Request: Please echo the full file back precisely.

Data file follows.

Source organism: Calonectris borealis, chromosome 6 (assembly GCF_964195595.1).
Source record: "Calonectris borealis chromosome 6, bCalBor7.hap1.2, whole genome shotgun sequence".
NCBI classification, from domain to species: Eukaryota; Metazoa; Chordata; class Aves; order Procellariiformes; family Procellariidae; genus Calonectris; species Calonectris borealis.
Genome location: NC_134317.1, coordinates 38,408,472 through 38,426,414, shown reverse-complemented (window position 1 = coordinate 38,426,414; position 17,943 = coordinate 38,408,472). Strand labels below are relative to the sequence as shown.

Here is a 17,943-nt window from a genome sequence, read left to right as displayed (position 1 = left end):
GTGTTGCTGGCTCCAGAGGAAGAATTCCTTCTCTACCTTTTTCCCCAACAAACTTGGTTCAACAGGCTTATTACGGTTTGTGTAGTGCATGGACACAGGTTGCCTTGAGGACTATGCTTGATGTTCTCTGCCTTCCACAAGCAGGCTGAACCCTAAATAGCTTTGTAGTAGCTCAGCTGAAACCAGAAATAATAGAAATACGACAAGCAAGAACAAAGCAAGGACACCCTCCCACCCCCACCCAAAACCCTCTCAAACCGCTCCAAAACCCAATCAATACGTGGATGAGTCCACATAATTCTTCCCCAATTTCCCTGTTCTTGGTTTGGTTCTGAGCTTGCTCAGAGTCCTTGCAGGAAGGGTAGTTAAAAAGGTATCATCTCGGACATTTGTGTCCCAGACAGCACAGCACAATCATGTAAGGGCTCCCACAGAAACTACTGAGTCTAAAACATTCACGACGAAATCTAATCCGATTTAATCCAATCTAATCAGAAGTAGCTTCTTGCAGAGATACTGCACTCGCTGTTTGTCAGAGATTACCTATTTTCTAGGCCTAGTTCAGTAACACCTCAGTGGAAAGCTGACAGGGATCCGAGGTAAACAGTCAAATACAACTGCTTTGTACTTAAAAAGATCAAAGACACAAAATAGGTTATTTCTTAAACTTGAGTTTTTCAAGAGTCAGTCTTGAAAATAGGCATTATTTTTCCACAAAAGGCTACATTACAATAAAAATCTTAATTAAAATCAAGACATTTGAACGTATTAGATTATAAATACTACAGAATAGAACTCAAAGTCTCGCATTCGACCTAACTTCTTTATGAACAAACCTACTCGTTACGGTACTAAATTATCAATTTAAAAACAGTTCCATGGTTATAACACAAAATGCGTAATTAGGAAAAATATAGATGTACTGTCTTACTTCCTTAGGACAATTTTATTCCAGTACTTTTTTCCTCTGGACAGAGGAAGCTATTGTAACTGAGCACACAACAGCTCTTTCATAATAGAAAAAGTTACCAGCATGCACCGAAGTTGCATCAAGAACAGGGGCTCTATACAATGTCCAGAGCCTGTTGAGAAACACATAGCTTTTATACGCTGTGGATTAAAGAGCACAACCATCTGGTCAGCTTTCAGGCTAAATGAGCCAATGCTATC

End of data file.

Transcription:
Source organism: Calonectris borealis, chromosome 6 (assembly GCF_964195595.1).
Source record: "Calonectris borealis chromosome 6, bCalBor7.hap1.2, whole genome shotgun sequence".
NCBI classification, from domain to species: Eukaryota; Metazoa; Chordata; class Aves; order Procellariiformes; family Procellariidae; genus Calonectris; species Calonectris borealis.
Genome location: NC_134317.1, coordinates 38,408,472 through 38,426,414, shown reverse-complemented (window position 1 = coordinate 38,426,414; position 17,943 = coordinate 38,408,472). Strand labels below are relative to the sequence as shown.

Here is a 17,943-nt window from a genome sequence, read left to right as displayed (position 1 = left end):
GTGTTGCTGGCTCCAGAGGAAGAATTCCTTCTCTACCTTTTTCCCCAACAAACTTGGTTCAACAGGCTTATTACGGTTTGTGTAGTGCATGGACACAGGTTGCCTTGAGGACTATGCTTGATGTTCTCTGCCTTCCACAAGCAGGCTGAACCCTAAATAGCTTTGTAGTAGCTCAGCTGAAACCAGAAATAATAGAAATACGACAAGCAAGAACAAAGCAAGGACACCCTCCCACCCCCACCCAAAACCCTCTCAAACCGCTCCAAAACCCAATCAATACGTGGATGAGTCCACATAATTCTTCCCCAATTTCCCTGTTCTTGGTTTGGTTCTGAGCTTGCTCAGAGTCCTTGCAGGAAGGGTAGTTAAAAAGGTATCATCTCGGACATTTGTGTCCCAGACAGCACAGCACAATCATGTAAGGGCTCCCACAGAAACTACTGAGTCTAAAACATTCACGACGAAATCTAATCCGATTTAATCCAATCTAATCAGAAGTAGCTTCTTGCAGAGATACTGCACTCGCTGTTTGTCAGAGATTACCTATTTTCTAGGCCTAGTTCAGTAACACCTCAGTGGAAAGCTGACAGGGATCCGAGGTAAACAGTCAAATACAACTGCTTTGTACTTAAAAAGATCAAAGACACAAAATAGGTTATTTCTTAAACTTGAGTTTTTCAAGAGTCAGTCTTGAAAATAGGCATTATTTTTCCACAAAAGGCTACATTACAATAAAAATCTTAATTAAAATCAAGACATTTGAACGTATTAGATTATAAATACTACAGAATAGAACTCAAAGTCTCGCATTCGACCTAACTTCTTTATGAACAAACCTACTCGTTACGGTACTAAATTATCAATTTAAAAACAGTTCCATGGTTATAACACAAAATGCGTAATTAGGAAAAATATAGATGTACTGTCTTACTTCCTTAGGACAATTTTATTCCAGTACTTTTTTCCTCTGGACAGAGGAAGCTATTGTAACTGAGCACACAACAGCTCTTTCATAATAGAAAAAGTTACCAGCATGCACCGAAGTTGCATCAAGAACAGGGGCTCTATACAATGTCCAGAGCCTGTTGAGAAACACATAGCTTTTATACGCTGTGGATTAAAGAGCACAACCATCTGGTCAGCTTTCAGGCTAAATGAGCCAATGCTATC